But Paula Jeanine did not. She stayed to live and learn and because she did, so did Richard Bennett. At her behest he was introduced to meet Dhanashree Pandit Rai. And soon everything changed for Mr. Bennett. As Richard Bennett described her to me, she had a look of peace about her and quietly persuaded him to look deeper. When he did, Mr. Bennett not only discovered he had discovered an artistic soulmate, but also someone with whom he was willing to go the distance. Dhanashree held a Master’s Degree in Hindustani Classical Music from University of Bombay. She studied with Pandit Firoz Dastur of the Kirana Gharana (gurukool/school), the legendary classical vocalist Shobha Gurtu, Begum Afroz Bano and Batuk Dewanji. Celebrated for her vocalastics Dhanashree had won many prestigious awards, sung at fabled venues and was one of the leading exponents of the thumri form of music. Her repertoire also includes khayal, thumri, chaiti, hori, kajri, sawan, and jhoola – all specialist vocal forms in Hindustani music. She changed Richard Bennett’s perception of India, its culture and naturally its music. Then, what began as a series of brazen experiments musical threads began to emerge like gossamer from lips and fingertips. One crazy idea led to another and Richard Bennett began to find a way to re-imagine the almost sacred nature of Hindustani classical music on the piano. So he stayed and dreamed and learned from Dhanashree and played and learned and played. Gradually ideas became artistic realities and the unusual began to flow, and both Dhanashree and Richard Bennett were ecstatic.
Oddly enough the two musicians did not release a record until 2015. But it seems India interrupted first. Richard Bennett made his first foray into the world that melded Indian classical music into a molten mix of the blues and jazz, and that was Raga & Blues (Mystica Music, 2011). The record also featured an old stablemate, Gaku Takanashi on acoustic bass and Naren Budhkar on tabla. It is a fascinating musical odyssey. It is not classic, folk blues, nor classic blues, but gets its emotional sense of the blues as elementally as a classic bluesman would. Mr. Bennett does not distort the form of the blues, but lets it flow with an almost consanguine certitude. And the wonderful music of North India seems to seep in ever so naturally into this classic American music, weaving itself into the piano of Richard Bennett.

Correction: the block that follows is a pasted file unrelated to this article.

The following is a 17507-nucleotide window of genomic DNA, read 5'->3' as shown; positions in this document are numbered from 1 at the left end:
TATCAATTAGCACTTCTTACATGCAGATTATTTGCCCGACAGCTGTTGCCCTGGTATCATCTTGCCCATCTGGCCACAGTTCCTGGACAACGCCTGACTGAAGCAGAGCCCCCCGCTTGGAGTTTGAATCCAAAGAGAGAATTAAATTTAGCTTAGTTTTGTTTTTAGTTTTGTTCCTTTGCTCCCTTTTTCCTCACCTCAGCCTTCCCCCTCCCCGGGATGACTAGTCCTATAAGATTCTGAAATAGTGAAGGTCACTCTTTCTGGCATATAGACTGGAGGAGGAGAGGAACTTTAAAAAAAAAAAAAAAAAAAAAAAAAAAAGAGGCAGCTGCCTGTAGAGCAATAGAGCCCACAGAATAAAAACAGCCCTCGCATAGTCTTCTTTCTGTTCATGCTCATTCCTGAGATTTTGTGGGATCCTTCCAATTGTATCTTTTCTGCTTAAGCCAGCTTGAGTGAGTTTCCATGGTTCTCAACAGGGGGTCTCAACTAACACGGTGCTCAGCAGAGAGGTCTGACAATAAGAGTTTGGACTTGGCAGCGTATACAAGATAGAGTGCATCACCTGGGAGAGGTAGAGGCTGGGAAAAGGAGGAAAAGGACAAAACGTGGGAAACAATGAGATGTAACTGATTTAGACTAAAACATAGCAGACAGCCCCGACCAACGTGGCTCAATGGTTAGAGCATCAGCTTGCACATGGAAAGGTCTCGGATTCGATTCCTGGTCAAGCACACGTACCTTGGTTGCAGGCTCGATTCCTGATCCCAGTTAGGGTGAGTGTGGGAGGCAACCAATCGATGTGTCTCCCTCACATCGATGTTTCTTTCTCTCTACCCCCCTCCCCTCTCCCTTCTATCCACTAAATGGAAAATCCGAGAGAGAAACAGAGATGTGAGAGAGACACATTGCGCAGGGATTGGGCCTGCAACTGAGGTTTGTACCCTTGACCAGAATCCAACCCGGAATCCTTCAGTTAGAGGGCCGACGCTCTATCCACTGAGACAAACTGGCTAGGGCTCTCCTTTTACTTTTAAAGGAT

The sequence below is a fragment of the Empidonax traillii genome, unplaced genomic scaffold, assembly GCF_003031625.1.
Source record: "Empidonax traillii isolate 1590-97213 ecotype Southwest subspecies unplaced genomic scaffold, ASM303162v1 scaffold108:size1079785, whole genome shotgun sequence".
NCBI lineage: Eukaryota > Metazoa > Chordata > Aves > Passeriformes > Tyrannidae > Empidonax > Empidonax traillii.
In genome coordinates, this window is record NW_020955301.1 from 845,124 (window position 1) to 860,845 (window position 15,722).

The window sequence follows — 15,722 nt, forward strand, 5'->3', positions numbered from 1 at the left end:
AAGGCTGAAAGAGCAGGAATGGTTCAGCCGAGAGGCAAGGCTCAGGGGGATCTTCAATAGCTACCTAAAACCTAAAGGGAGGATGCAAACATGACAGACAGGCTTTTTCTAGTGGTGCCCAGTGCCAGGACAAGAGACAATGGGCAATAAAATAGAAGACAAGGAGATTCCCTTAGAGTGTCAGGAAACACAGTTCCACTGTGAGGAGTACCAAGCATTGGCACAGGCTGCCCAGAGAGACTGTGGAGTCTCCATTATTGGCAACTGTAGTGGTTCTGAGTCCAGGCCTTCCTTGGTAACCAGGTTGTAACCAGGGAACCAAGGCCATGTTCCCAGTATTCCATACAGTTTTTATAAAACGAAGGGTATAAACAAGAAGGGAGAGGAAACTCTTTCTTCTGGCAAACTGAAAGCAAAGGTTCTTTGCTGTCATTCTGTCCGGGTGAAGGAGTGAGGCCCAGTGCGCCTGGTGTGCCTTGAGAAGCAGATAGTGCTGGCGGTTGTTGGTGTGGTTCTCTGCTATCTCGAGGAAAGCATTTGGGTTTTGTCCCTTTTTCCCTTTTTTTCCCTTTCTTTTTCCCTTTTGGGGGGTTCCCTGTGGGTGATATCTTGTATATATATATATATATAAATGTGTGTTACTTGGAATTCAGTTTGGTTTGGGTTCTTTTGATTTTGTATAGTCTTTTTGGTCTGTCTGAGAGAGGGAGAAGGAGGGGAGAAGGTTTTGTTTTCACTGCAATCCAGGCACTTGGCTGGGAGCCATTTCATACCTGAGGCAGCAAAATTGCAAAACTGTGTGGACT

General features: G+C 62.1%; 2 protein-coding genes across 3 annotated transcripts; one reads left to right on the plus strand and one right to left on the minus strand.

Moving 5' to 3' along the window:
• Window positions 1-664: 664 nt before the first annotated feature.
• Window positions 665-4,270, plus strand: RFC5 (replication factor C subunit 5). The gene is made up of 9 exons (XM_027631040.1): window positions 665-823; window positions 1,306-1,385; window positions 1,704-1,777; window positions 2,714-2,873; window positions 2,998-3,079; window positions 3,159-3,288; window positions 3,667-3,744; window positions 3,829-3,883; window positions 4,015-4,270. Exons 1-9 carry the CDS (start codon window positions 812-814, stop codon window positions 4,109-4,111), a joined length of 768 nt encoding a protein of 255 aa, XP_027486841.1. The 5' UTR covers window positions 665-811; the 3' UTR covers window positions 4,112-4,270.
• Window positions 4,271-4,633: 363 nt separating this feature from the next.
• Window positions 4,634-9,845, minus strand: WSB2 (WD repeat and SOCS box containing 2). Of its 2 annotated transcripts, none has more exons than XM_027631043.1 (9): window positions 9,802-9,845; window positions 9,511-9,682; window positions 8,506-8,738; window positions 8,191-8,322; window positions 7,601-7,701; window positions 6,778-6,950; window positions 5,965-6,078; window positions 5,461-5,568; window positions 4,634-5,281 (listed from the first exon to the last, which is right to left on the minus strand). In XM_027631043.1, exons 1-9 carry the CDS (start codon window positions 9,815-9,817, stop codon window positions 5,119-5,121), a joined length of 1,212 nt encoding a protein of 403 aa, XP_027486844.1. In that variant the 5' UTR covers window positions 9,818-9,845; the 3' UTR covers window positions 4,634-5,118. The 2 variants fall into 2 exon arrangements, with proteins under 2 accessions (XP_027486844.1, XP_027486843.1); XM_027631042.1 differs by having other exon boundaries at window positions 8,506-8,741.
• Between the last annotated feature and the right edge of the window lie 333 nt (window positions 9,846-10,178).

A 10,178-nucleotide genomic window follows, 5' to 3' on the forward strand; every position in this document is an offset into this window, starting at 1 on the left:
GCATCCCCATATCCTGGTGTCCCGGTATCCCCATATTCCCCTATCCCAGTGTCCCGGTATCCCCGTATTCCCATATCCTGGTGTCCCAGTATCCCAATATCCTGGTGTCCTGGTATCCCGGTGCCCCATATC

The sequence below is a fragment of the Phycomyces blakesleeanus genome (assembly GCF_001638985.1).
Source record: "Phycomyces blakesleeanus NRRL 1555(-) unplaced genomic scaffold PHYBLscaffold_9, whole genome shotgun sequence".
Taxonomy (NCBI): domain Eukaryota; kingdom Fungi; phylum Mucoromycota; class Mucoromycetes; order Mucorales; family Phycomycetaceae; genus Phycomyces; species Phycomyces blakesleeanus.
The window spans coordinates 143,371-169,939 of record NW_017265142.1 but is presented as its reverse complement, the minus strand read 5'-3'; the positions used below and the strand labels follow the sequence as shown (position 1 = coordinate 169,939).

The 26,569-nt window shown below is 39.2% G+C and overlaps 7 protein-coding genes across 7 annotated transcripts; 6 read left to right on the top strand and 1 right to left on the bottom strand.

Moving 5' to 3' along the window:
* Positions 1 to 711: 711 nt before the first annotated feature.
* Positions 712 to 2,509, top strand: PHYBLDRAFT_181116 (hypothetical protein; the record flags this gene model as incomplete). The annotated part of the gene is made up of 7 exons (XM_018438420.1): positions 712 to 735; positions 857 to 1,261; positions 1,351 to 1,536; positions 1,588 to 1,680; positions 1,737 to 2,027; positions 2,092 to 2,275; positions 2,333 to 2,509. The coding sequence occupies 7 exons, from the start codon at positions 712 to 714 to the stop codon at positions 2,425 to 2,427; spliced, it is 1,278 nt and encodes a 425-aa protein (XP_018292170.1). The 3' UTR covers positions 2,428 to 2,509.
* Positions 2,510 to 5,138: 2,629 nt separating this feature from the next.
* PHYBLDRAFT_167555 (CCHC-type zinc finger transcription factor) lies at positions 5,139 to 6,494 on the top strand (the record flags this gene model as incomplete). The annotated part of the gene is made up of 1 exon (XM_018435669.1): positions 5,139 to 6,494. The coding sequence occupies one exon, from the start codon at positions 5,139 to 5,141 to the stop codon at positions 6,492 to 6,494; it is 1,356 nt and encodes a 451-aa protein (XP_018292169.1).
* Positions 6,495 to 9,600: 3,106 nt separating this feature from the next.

Richard Bennett is an incredibly talented musician. It’s easy to appreciate why. Magnificent technique, of course; the trickiest passages seem like child’s play – and there are unimaginably tricky passages in the music that Mr. Bennett is trying to make. But what impresses most is his musicianship – how he’s able to make the listener aware of the emotional import of each phrase, apparently spontaneously, as though he’s just thought of it, or invented it on the spur of the moment. He’s able to find new tone colour, a different touch of subtle rubato. In his hands, the music is like a living thing; one senses that each performance will have its own individual character. This is something rare even among his better-known peers. And it is exactly this ability that has brought Richard Bennett close to classical Hindustani music. The importance of emotion is stressed to sometimes impossible levels in the ‘Gharana’. In Indian music, worshipfulness is paramount. The alaap – the theme or statement – in an Indian raga demands that the music is offered to God. Not only does Richard Bennett understand this, but he is able to extract this in a very special way, which seems to magically draw the European piano into the realm of Indian classical music, which tradition is even older than the instrument itself. He does so with dazzling, almost mystical arpeggios and vaunted runs and repeated notes and scales all of which are embellished dramatically with the use of the sustain pedal. Most musicians would use electronics – the Yamaha’s and Kurzweil’s of this world, with Echoplex’s and so on to achieve the kind of glissandos and notes and sounds of variable pitch that inform the Indian music of the sitar and the veena, the sarod and the sarangi. All of this Richard Bennett achieves, through sheer manipulation of remarkable and unusual technical skill combined with a rare understanding of the piano and the music of both worlds. And this is how he’s able to make this unusually glorious music on the gloriously tuned (acoustic) grand pianos that he plays.
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